Is Etsy Worth Its IPO Price?

Etsy made the headlines this week when it set its IPO price range at $14-$16 a share, valuing the company at $1.2 billion. The New York Times points out that, at that price, they would trade at roughly 52 times its adjusted earnings.

You might not be shocked to learn that Etsy hasn't turned a profit yet either, citing its high development costs. But Etsy does have a knack for generating revenue — it brought in $200 million in 2014 by charging merchants to both list their goods and sell them.

As The Times’ article notes, that estimated price range points toward how “ambitious” Etsy has become from its early days of selling “unique” (aka odd) one of a kind handmade crafts, and predicts that the “stock sale would be among the better known offering so far this year.”

That's a big jump from its humble beginnings in Dumbo, Brooklyn, where the company was started in 2005 as a way to sell wood-carved computers – seriously. What makes Etsy unique is the ability for consumers to "shop from people directly from around the world." The “directly” part is what makes Etsy unusual.

When the consumer shops at Etsy, they are actually shopping directly from the merchant's site and able to connect directly with sellers, message them directly on the site and pay them directly through whatever payment method is available on the seller’s site. It also allows buyers to remain in the online shop during the checkout process, helping eliminate buyer friction when it comes time to pay.

While Etsy may not have the massive customer base of Amazon, or quite as much of an established reputation, consumers using Etsy's marketplace tend to seek out something more specific, or more unique, as the company prides itself on the handmade aspects (although there's been accusations that mass-produced merchants have used Etsy to pass off goods as homemade). As of the end of 2014, Etsy had 54 million active members on its site globally, growing from 1 million members when it started in 2008. As of 2014, it has 1.4 million active sellers and 19.8 million active buyers.

According to Etsy's blog, the company receives 50 percent of its visits from mobile devices, which is driving more of its volume. While Etsy typically relies on what it calls "direct checkout" that lets the customer make the transactions in just a few steps — and in 10 different currency options — Etsy is hoping to convert more buyers by accepting Apple Pay in-app. Etsy managed to help promote Apple Pay on its website and give it a little product plug to help its merchants add it as an option on their page.

Etsy also recently added Google Wallet to its mobile app as an option at checkout.

Besides its traditional core business, Etsy also made moves to scale its marketplace beyond its ma' and pa' artists and crafters for merchandise; the company got into the wholesale purchase orders in 2014. This move was expected to bring in more inventory to drive up sales. That may be particularly attractive to shareholders once Etsy goes public. But it could also be the kiss of death to some of its smaller merchants who don’t want their once unique marketplace to become known as a massive wholesaler.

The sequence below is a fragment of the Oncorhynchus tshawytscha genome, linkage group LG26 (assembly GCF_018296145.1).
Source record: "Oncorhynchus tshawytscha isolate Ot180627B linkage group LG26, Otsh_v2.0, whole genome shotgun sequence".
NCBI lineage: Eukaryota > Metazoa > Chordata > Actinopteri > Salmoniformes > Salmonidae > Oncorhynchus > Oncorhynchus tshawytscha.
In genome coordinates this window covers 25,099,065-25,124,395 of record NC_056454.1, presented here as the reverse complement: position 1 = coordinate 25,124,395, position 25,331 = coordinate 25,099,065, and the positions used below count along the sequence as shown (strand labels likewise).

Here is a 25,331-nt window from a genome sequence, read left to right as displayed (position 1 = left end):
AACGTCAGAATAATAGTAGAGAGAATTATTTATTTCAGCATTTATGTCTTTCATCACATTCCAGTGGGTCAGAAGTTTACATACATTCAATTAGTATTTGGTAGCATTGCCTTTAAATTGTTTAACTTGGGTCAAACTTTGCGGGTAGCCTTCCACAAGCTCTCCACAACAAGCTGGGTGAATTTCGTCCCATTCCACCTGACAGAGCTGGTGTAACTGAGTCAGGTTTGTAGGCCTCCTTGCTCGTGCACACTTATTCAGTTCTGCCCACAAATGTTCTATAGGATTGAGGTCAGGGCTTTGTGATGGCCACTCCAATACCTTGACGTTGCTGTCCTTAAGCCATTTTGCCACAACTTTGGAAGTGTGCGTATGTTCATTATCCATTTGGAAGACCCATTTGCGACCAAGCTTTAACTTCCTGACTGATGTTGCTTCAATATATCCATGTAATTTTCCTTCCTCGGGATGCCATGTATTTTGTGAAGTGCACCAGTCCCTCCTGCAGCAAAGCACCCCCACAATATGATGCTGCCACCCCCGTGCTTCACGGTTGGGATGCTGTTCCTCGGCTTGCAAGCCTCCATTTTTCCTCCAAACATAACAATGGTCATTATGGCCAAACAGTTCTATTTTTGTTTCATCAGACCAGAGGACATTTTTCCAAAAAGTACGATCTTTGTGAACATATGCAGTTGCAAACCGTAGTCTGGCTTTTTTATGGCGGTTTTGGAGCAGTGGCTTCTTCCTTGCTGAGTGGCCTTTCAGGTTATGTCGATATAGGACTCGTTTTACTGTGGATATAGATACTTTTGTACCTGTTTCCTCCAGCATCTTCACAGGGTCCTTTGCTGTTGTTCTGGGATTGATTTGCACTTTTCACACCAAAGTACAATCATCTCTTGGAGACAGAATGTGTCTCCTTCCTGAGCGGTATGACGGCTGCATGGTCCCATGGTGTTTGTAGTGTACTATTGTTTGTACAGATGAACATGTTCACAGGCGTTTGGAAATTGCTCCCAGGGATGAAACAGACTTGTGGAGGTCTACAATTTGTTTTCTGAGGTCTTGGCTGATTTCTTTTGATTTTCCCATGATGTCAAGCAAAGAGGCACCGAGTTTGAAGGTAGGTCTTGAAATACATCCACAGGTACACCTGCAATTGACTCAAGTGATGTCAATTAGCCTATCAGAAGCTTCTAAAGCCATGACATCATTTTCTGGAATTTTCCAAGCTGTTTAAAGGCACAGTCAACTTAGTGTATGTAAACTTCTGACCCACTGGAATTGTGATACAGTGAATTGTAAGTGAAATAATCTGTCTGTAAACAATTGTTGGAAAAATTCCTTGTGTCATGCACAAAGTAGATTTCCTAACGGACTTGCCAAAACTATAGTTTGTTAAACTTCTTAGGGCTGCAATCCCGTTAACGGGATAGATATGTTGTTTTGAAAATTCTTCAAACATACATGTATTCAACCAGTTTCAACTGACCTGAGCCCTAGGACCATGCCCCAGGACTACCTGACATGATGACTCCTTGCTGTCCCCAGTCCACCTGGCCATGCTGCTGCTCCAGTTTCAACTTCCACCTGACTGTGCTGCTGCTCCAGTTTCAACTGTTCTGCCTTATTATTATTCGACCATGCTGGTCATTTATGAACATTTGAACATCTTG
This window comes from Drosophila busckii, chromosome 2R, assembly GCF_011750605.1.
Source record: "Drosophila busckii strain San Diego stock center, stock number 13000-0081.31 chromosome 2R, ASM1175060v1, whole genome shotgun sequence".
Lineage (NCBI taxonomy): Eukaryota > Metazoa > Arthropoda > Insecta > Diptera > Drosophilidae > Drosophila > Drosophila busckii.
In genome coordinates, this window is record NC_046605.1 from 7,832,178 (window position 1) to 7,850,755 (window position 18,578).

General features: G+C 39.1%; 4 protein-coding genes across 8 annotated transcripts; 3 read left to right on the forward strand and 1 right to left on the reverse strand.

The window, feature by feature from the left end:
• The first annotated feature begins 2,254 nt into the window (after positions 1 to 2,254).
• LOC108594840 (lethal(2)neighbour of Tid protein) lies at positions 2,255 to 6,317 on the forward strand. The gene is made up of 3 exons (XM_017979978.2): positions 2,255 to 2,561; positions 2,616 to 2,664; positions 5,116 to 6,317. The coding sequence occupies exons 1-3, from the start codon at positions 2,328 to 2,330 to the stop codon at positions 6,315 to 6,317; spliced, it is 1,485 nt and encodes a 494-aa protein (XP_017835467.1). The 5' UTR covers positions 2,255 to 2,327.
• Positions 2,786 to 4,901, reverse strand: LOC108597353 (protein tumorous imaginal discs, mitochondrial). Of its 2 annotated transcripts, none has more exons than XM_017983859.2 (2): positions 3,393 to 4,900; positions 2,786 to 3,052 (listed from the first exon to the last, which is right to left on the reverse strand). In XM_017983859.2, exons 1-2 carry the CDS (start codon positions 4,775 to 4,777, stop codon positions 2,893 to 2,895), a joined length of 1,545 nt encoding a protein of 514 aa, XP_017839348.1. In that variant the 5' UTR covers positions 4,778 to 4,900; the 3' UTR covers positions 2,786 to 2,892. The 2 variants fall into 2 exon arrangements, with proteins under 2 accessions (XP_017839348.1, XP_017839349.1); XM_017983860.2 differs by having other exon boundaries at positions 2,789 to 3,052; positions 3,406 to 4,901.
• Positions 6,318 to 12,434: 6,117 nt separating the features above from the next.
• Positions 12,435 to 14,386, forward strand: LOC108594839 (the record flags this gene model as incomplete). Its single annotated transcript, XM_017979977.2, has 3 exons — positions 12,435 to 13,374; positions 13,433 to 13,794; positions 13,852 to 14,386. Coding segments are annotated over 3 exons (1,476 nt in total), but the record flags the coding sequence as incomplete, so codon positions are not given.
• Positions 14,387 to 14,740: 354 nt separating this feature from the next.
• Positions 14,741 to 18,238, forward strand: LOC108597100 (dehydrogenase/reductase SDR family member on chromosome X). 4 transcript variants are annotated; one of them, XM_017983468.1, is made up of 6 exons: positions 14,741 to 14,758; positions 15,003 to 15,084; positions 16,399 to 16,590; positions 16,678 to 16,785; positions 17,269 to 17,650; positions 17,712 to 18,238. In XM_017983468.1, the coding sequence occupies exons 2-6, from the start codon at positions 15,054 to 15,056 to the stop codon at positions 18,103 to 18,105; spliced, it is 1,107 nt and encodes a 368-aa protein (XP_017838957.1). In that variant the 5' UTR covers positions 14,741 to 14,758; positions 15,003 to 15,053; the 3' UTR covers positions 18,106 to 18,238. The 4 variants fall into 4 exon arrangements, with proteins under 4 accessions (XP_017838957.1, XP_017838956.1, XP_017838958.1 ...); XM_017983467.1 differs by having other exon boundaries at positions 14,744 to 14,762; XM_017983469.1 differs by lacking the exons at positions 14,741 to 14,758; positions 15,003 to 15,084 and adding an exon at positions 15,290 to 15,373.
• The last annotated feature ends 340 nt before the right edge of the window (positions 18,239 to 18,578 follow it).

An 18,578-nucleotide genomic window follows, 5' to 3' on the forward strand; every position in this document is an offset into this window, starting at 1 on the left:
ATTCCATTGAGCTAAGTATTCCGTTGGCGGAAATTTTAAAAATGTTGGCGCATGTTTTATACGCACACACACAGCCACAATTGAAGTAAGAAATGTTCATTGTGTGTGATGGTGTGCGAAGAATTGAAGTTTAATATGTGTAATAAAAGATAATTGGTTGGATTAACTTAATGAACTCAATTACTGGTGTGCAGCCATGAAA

But the company has reached the point where they’ve got to turn a profit and grow. Luckily for Etsy, it already has some big name backers as investors include: venture-capital firms Accel Partners, Union Square Ventures, Index Ventures and Tiger Global Management LLC, which collectively own 62 percent of the company. Accel, which invested in Etsy for the first time in 2008, is the largest shareholder, with a 27 percent stake. Soon, however, the public can get a piece in Etsy's homemade marketplace pie.

And while those early merchants who joined Etsy might be worried about its future once it goes public, they likely won't be arguing with the extra business growing the marketplace could bring them. As the company moves toward its IPO, grows its business model and gains new investors, soon everyone will see if Etsy is indeed going to be the next eBay or Amazon, or if Etsy is just going to become a bigger, more developed, publicly traded version of itself.




The How We Shop Report, a PYMNTS collaboration with PayPal, aims to understand how consumers of all ages and incomes are shifting to shopping and paying online in the midst of the COVID-19 pandemic. Our research builds on a series of studies conducted since March, surveying more than 16,000 consumers on how their shopping habits and payments preferences are changing as the crisis continues. This report focuses on our latest survey of 2,163 respondents and examines how their increased appetite for online commerce and digital touchless methods, such as QR codes, contactless cards and digital wallets, is poised to shape the post-pandemic economy.